Press-Gazette (U.K.), January 2008
By Marty Karlon
I don’t normally look to the UK for coverage of the New Hampshire presidential primary. After all, when former President Bill Clinton is campaigning for his wife at the high school across the street from my home – as he did on Saturday – I can rely on my own eyes and ears.
However, a peek at the online coverage of the primary by several major British news websites – Guardian Unlimited, Telegraph.co.uk, Mail Online, Times Online.co.uk, Sun Online, Sky.com/news and the BBC News website – was a worthwhile experience.
The reporting hit all the pertinent angles and was comparable to that of the major American news outlets. Times Online, however, raised the issue of race more than most of the American media, but did it in a way that wasn’t inflammatory, and added valuable context to the shifting dynamics of the campaign. On the other end of the depth spectrum, The Daily Mail’s website, which had by far the least coverage, gained a few points in my book for the attitude in its reporting.
But while the big picture was there, none of the coverage really captured the chaos, the uncertainty, and the fabric of what New Hampshire was like in those final days. In other words, UK readers got a clear picture of what happened – and why – but they didn’t get a feel for what it was actually like to live through those five days between the Iowa caucus and the New Hampshire primary, when candidates’ fortunes rose and fell almost hourly, and the energy was palpable.
In terms of interactive features, I found much to like. Guardian Unlimited’s “Race to Super Tuesday” put the early races in perspective in an easy to follow way. Sky News’s site provided good videos, along with a well-done interactive primary map.
The BBC’s coverage was uniquely strong in that it offered a lot of depth for someone with the time and interest to spend, but also packaged its content in small, digestible layers so that a time-starved online user could soak up a lot in just a quick visit.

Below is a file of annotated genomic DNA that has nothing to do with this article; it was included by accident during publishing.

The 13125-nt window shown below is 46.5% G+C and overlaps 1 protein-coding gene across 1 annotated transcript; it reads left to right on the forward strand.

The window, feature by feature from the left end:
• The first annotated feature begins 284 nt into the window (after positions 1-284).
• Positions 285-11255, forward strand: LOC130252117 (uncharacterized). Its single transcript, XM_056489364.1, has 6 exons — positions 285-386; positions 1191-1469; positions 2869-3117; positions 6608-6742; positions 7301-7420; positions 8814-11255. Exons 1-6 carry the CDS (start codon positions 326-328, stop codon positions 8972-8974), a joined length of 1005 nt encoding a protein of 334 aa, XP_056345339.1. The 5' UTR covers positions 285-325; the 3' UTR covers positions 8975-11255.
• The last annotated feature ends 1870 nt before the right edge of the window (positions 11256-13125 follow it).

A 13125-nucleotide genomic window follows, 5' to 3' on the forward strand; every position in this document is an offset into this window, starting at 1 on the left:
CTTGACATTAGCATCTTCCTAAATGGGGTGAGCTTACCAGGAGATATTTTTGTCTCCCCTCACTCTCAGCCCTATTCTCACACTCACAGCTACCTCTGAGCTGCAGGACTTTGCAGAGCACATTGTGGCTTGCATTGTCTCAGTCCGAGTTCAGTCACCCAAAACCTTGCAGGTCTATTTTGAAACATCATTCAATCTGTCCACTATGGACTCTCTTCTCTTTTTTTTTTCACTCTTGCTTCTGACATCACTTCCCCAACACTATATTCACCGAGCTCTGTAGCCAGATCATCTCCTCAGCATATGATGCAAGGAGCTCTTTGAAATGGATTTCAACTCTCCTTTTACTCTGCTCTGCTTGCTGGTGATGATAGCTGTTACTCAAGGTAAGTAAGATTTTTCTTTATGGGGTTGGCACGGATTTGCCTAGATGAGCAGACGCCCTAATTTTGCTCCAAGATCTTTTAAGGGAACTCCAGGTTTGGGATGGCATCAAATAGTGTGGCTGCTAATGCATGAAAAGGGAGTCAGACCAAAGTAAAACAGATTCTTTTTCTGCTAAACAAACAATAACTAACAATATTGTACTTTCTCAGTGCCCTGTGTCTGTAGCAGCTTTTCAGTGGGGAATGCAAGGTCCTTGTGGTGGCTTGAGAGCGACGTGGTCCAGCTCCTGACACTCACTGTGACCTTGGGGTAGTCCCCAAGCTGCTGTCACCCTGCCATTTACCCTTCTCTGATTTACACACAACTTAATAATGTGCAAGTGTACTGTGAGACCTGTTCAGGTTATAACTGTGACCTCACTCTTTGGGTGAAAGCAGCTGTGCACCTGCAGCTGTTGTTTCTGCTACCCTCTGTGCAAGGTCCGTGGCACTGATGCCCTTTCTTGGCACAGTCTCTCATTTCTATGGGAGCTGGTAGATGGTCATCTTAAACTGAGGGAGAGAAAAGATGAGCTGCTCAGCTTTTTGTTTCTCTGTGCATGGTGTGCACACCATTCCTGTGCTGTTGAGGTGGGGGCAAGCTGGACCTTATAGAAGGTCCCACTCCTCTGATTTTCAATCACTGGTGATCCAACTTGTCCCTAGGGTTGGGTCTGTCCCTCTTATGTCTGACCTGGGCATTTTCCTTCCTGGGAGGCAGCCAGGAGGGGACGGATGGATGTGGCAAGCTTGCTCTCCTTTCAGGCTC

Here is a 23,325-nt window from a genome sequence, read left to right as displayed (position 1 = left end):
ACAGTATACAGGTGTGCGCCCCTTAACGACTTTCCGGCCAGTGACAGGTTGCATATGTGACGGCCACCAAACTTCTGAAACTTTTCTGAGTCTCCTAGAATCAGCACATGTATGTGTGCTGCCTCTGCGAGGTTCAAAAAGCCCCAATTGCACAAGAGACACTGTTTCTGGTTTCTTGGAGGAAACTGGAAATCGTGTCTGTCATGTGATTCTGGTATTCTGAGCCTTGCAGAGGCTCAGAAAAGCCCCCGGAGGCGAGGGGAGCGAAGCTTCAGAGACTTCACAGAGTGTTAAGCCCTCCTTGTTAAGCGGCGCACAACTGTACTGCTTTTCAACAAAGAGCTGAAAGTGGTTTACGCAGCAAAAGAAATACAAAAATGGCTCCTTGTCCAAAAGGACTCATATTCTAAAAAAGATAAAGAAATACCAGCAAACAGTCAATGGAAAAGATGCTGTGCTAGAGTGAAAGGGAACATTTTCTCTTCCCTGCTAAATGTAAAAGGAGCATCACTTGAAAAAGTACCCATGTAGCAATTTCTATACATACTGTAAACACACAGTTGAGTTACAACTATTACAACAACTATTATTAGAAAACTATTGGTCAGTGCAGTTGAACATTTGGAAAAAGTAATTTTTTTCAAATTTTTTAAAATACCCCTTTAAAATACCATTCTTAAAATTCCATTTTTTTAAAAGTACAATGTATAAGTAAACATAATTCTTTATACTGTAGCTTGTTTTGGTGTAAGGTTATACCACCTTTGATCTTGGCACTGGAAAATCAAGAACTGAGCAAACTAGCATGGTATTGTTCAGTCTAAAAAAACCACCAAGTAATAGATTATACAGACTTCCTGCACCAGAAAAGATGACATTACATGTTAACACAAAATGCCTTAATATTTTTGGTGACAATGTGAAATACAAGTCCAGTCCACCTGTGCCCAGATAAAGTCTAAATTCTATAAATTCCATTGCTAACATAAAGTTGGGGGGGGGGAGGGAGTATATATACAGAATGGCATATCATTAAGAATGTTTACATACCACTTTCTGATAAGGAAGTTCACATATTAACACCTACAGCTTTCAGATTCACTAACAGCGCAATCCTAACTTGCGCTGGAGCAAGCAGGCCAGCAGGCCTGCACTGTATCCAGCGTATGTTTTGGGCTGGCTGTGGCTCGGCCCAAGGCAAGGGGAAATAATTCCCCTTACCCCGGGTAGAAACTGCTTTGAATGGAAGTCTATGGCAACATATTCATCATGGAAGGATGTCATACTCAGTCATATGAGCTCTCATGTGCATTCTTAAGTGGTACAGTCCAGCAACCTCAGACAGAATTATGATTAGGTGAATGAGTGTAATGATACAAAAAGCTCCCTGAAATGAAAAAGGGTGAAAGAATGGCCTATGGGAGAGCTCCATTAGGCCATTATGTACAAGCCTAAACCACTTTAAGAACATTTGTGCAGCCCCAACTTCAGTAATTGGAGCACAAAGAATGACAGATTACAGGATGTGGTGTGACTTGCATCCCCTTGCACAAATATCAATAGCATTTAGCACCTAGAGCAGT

Living in New Hampshire, I also really enjoyed the Beeb’s Voters’ Views feature, which, while not scientific, did the best job of capturing the zeitgeist of the New Hampshire electorate.
With the exception of Telegraph.co.uk’s Trail Mix 2008, I wasn’t terribly impressed with the blogs I read, which tended to be short on analysis (and wit), and long on links to the usual US journalistic suspects – New York Times, Huffington Post, Politico, and so on. There is a lot of good political reporting coming out of New Hampshire, where veteran reporters are as knowledgeable – and better connected – than the national media. Access to that kind of local perspective would have been valuable to readers in the UK (and would still be useful to incorporate as the primaries roll into other states).
Finally, when I clicked on the US Elections page link on The Sun Online I didn’t get to any articles. Instead it took me to the wrestling page in the sport section.
I’m not sure if it was a coding glitch, or some sort of statement on what folks in the UK really think of our political system.